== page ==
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BRK correlation to market


investmd
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As much as it makes complete sense to me to choose stocks based on metrics advocated by Value teachings, how does it work when markets are so correlated? Yesterday, there was a correction and DOW was down 800 points. Pundits have been calling for a correction. Primary reason for market correction being tech and FANG stocks in particular had increased dramatically and trade at  high P/E multiples. Makes sense.

 

What I'm confused by is BRK fell approx 4.5% yesterday and Facebook also fell by 4.5%!! The general idea behind holding BRK instead of FB is that BRK has underlying value (assets) and is likely to steadily grow revenues over time. Fair enough. However, if BRK suffers the same fate as FB in a "correction" how does holding BRK pay off?

 

To me the "science" and theory of value investing makes complete sense but if markets are so well correlated, does the theory play out??

Disclosure: 100% of my assets are in the "value" bucket.

 

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If you zoom out a bit the correlations change. Consider there was a prolonged market sell off or market contraction lasting 2-4 quarters.

 

Brk's robust or perhaps anti-fragile (at times when it has such a % of cash/mkt cap ratio as today) nature would shine through. Buybacks would be aggressive, acquisitions would occur for the first time in years using mostly cash (that's been earning next to nothing TTM), and cash would be put into equities at better prices/in large quantities/higher dividend yields. There would likely be some sweet heart deals.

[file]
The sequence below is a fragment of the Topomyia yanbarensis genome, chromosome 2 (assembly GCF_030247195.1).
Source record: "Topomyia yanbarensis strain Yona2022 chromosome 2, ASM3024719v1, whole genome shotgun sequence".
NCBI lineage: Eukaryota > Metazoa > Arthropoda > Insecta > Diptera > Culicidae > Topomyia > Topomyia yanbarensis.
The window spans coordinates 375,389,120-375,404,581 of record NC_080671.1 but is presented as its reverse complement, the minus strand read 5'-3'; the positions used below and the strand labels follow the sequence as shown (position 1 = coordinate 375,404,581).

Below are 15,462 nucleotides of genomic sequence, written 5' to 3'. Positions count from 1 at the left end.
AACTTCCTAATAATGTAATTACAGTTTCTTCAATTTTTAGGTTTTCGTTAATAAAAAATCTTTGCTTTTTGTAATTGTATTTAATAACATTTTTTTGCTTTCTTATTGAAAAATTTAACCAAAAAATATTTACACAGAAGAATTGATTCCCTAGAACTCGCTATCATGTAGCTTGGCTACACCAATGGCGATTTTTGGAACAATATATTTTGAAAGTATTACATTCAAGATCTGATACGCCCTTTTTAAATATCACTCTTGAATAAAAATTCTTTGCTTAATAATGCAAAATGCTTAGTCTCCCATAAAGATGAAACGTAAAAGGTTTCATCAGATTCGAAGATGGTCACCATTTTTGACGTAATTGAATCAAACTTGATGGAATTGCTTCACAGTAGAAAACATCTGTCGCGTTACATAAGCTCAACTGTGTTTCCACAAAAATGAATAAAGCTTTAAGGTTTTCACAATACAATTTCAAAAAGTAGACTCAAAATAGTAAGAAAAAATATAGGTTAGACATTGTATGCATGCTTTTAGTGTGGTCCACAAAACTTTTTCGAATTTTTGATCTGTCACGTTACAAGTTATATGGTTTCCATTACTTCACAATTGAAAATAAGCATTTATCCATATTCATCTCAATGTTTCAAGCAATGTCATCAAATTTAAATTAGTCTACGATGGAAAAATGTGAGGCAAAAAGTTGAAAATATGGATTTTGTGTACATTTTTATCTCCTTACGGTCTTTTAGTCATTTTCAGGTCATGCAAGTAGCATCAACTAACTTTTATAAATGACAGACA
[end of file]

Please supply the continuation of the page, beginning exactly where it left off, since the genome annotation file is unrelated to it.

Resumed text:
Additionally, brk's fcf yield is higher than the index and that cash would be put to work.

Considering the above, what would happen to the average company in the index over the same time period? Obviously people would notice the difference.

 

In a normal economic contraction/sell off I expect the price of brk in it's current form, would be more uncorrelated the further the price of the indexes went down, over time that is, conversely it would not be true in acute days/weeks/month's.

 

 

 

 

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If you zoom out a bit the correlations change. Consider there was a prolonged market sell off or market contraction lasting 2-4 quarters.

 

Brk's robust or perhaps anti-fragile (at times when it has such a % of cash/mkt cap ratio as today) nature would shine through. Buybacks would be aggressive, acquisitions would occur for the first time in years using mostly cash (that's been earning next to nothing TTM), and cash would be put into equities at better prices/in large quantities/higher dividend yields. There would likely be some sweet heart deals. 

Additionally, brk's fcf yield is higher than the index and that cash would be put to work.

Considering the above, what would happen to the average company in the index over the same time period? Obviously people would notice the difference.

 

In a normal economic contraction/sell off I expect the price of brk in it's current form, would be more uncorrelated the further the price of the indexes went down, over time that is, conversely it would not be true in acute days/weeks/month's.

 

From the 1961 partnership letter: